Sitting in church, a young child was handed a Sunday bulletin from his father. Feeling the texture of the creamy paper in his fingers, the small child gently turned the folded sheets over his lap. A glimmer in his eye appeared as he glared at the curving lines and shading that appeared on the smooth paper.
The designs and characters came alive in the child’s head as he studied the pencil lines. As he turned slowly toward his father, a huge smile spread across his tiny face. As their eyes met, the father saw the love in his son’s eyes and the spark that had brought him so much joy since his own childhood. The torch had been passed. That young boy had art in his blood.
My appreciation for art has come a long way since that glorious day in church. I have grown up experimenting with all different kinds of media. Throughout my days in school, I expressed myself with the most meaning and desire with a set of graphite pencils. Two-dimensional art, I felt, was the only outlet for my life. I love art, and I knew that it would always play a huge role in my life.
I graduated as Valedictorian of my high school class and attended a small liberal arts college, which has one of the greatest science departments in the area. My priorities were to receive the finest education that I could, play basketball, graduate with a biology degree, and attend medical school. In college, I realized that biology was my passion, not medicine. In the end, I found that what matters is not the amount of money you have in your pockets but the impact you have on the lives of those around you. So, I became a high school biology teacher, determined to make a difference … but where was ART?
My life was great. I married my high school sweetheart, had a great family, and was doing my best to have an impact on the lives of today’s children, but something was missing. I searched and realized that there was one thing that was missing from my life…ART. I quit my teaching job to pursue my love for art full time, and I could not be happier. GLASS is my escape. GLASS is the glimmer in my eye. GLASS gives me that same huge smile and flutter in my chest that I had on that Sunday morning staring at the church bulletin. GLASS is the perfect marriage of both art and science! My wife, my family, and my art have shaped me into the person I am today. My work is hard – both physically demanding and mentally draining – but it is by far the most rewarding work that I have ever done in my life. If you question my love, my happiness, and my joy that I have found in art and glass, look into my eyes…the shine is bright, just like a piece of glass. Be careful, or you just might catch the fever.
There is more to the art of glass blowing than meets the eye. Simply seeing the finished product as a beautiful glass sculpture is not truly enjoying glass art. Just as watching your child grow from one day to the next, the process of glass blowing is part of the amazement and wonder of glass.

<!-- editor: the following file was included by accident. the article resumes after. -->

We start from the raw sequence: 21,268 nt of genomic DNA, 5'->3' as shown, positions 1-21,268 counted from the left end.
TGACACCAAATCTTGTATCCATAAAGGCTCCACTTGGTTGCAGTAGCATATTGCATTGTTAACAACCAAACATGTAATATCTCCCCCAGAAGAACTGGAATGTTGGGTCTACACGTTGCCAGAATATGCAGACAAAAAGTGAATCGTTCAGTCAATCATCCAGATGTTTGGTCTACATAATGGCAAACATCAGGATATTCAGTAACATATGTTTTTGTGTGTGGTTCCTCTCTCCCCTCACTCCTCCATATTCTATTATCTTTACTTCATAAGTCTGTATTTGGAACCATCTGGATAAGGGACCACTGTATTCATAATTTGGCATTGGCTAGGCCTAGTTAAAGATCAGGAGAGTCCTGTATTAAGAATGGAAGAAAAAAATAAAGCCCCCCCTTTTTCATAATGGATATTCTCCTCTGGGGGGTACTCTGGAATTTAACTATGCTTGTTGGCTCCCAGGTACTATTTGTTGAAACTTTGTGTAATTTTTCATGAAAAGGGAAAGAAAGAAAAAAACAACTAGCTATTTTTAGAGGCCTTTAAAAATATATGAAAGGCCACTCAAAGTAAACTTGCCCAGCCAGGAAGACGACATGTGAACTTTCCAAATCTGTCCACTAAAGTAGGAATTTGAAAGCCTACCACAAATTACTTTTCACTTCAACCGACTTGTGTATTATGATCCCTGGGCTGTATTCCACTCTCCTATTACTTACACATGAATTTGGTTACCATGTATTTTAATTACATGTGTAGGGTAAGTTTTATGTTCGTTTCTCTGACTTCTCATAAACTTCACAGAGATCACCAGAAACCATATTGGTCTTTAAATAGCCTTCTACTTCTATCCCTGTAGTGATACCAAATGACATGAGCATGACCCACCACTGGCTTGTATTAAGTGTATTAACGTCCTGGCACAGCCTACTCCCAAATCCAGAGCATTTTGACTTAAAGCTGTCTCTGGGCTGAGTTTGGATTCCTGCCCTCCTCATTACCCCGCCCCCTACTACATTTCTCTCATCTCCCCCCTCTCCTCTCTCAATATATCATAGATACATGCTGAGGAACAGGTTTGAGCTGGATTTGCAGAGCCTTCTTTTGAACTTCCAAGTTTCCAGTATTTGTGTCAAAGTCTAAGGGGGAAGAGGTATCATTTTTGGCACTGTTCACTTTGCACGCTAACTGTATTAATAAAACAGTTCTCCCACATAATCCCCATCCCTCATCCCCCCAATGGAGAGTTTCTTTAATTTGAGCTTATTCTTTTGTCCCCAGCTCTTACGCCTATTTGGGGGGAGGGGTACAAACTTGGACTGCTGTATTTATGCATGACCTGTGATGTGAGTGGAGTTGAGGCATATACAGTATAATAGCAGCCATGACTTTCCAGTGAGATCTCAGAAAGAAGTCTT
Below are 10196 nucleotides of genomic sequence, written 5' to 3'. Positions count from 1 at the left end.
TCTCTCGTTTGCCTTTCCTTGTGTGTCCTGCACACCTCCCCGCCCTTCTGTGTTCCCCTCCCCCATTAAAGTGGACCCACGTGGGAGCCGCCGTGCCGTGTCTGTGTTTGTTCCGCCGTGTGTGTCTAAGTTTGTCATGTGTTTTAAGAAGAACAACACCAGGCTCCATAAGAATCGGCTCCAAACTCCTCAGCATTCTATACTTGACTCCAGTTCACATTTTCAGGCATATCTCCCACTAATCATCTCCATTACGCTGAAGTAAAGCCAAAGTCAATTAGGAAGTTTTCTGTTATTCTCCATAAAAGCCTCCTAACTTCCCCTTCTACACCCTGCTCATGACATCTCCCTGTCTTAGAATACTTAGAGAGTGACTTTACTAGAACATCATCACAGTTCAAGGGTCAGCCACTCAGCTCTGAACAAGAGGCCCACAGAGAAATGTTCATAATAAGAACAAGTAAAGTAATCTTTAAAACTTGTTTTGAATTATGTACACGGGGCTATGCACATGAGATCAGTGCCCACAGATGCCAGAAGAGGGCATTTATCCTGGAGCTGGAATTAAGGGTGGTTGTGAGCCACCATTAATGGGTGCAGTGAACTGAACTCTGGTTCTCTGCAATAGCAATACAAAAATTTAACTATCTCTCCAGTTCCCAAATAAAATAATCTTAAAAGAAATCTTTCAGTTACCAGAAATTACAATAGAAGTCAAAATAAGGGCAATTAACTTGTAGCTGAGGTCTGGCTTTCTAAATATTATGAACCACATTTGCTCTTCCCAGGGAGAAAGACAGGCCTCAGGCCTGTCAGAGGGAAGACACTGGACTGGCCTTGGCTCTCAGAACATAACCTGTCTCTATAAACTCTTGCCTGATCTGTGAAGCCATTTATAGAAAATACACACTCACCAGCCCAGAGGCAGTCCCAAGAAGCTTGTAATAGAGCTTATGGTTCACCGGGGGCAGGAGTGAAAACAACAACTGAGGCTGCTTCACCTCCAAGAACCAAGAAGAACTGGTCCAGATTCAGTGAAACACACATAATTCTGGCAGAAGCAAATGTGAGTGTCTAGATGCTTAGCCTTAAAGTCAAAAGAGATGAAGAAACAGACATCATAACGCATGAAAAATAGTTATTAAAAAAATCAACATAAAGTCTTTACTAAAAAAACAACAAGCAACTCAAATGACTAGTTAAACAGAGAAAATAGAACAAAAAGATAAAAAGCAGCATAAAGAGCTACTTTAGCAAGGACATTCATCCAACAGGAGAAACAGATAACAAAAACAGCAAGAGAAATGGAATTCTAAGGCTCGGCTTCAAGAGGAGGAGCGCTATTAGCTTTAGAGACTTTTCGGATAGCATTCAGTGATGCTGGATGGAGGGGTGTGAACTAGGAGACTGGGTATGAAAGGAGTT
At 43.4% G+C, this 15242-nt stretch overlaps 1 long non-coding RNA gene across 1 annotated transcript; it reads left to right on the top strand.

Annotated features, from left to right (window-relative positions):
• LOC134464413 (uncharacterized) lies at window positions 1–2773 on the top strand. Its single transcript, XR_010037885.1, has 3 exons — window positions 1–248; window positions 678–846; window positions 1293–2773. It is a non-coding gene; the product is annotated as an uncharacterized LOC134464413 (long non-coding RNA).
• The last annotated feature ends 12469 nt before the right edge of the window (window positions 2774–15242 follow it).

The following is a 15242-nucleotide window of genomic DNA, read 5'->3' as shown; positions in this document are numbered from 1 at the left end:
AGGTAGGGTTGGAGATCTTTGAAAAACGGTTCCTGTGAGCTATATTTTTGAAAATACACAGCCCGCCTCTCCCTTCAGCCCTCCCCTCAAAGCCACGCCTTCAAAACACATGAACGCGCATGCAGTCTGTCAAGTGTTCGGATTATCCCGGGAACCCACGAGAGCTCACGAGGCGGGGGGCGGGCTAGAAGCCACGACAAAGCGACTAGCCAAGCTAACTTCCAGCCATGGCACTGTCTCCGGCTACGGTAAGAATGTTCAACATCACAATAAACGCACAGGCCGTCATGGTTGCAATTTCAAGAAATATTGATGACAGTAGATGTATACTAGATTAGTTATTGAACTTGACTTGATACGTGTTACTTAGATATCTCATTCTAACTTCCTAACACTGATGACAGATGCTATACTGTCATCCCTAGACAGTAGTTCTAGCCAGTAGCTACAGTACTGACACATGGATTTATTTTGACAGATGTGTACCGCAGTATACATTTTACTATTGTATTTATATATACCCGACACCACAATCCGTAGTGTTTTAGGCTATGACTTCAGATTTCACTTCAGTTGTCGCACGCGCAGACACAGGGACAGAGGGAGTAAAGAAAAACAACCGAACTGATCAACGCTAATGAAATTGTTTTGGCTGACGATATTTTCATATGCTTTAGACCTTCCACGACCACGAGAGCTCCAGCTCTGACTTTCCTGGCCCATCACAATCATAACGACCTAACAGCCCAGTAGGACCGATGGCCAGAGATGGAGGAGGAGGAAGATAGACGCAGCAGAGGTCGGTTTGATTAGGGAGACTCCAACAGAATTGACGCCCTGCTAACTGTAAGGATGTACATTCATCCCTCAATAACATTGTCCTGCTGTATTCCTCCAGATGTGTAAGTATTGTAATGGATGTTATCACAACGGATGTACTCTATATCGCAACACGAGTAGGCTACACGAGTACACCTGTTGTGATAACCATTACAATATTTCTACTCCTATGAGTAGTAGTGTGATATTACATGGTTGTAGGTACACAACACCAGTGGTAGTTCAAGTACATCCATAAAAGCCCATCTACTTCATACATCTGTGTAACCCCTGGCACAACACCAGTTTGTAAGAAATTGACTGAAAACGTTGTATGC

Glass is made from a mixture of about seventy percent sand, soda ash, and several other hazardous chemicals. I mix this myself and load them into a special furnace, which reaches temperatures of 2,500 degrees. The furnaces run 24 hours a day, 7 days a week, 365 days each year. Natural gas is not cheap for glass artists. The mixture of glass must melt for 24 hours before it can be used in any piece of art.
A blowpipe is used to get gathers or layers of glass from the furnace. Gathers vary in size according to the weight of the glass – from a 1/2 inch diameter pipe on a perfume bottle up to a 1 1/2 inch diameter pipe for pieces that weigh 30 pounds. Glass artists work from the inside out on a piece. The larger the piece, the more layers of glass there are. Generally, the colored glass, dichroic glass, cane, designs, and detailing are done first using a variety of hot and cold glass chips and colored glass. Yes, ALL that you see in my work IS glass.
Not much else could withstand these extreme temperatures. Every time I put another layer of glass over an inner layer, I get 2,000+ degrees in my face from the furnace as I spin the pipe through the honey-like molten glass.
Molding and shaping the glass using a variety of sizes of wood blocks (bowls with handles), blowing air into the piece, using wet newspapers to shape, metal molding, swinging the glass with help from gravity, pure brute strength, and lots of skill and finesse are all part of the art of glass blowing.
After creating a piece, keeping it hot at all times using a reheating chamber that reaches temperatures of 2,700 degrees, the piece is then broken off the pipe using precise marks and skill. The glass is placed in an annealing oven for 2 days to cool it to room temperature so as not to stress the glass and cause cracking. Finally, the glass is cut, ground, polished, cleaned, and signed which can take hours on some pieces. I expand my capabilities everyday with this medium.
I currently design all colors and sizes of paperweights, perfume bottles, glass fish, glass eggs, disks, shells and bowls, vases, large sculptures, votives, mugs, and many glass pieces. Once finished, the artistic journey is complete, for the time being, and the finished product is there for all to enjoy and cherish.
I pour myself into my glasswork. I believe that the glass speaks both for itself and for me. Nothing gives me more peace of mind than the quiet roar of a glass furnace on a calm clear day – a blowpipe in my hand and a piece of myself on the end.